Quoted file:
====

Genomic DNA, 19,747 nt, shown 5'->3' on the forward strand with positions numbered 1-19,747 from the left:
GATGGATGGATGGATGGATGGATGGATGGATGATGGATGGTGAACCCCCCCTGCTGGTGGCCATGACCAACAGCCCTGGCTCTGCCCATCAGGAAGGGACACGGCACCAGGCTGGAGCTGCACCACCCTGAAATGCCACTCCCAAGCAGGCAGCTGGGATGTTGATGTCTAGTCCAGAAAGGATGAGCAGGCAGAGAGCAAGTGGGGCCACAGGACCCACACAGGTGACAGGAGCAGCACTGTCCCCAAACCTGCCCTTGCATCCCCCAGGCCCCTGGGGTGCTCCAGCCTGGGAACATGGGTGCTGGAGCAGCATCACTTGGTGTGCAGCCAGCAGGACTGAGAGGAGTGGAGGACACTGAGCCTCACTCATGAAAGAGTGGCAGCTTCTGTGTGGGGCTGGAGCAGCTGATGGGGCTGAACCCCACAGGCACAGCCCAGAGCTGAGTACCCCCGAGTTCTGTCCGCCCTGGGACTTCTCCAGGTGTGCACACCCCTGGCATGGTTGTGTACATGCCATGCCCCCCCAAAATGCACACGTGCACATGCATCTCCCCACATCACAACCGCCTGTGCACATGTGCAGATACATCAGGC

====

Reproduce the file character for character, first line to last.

Genomic DNA, 19,747 nt, shown 5'->3' on the forward strand with positions numbered 1-19,747 from the left:
GATGGATGGATGGATGGATGGATGGATGGATGATGGATGGTGAACCCCCCCTGCTGGTGGCCATGACCAACAGCCCTGGCTCTGCCCATCAGGAAGGGACACGGCACCAGGCTGGAGCTGCACCACCCTGAAATGCCACTCCCAAGCAGGCAGCTGGGATGTTGATGTCTAGTCCAGAAAGGATGAGCAGGCAGAGAGCAAGTGGGGCCACAGGACCCACACAGGTGACAGGAGCAGCACTGTCCCCAAACCTGCCCTTGCATCCCCCAGGCCCCTGGGGTGCTCCAGCCTGGGAACATGGGTGCTGGAGCAGCATCACTTGGTGTGCAGCCAGCAGGACTGAGAGGAGTGGAGGACACTGAGCCTCACTCATGAAAGAGTGGCAGCTTCTGTGTGGGGCTGGAGCAGCTGATGGGGCTGAACCCCACAGGCACAGCCCAGAGCTGAGTACCCCCGAGTTCTGTCCGCCCTGGGACTTCTCCAGGTGTGCACACCCCTGGCATGGTTGTGTACATGCCATGCCCCCCCAAAATGCACACGTGCACATGCATCTCCCCACATCACAACCGCCTGTGCACATGTGCAGATACATCAGGC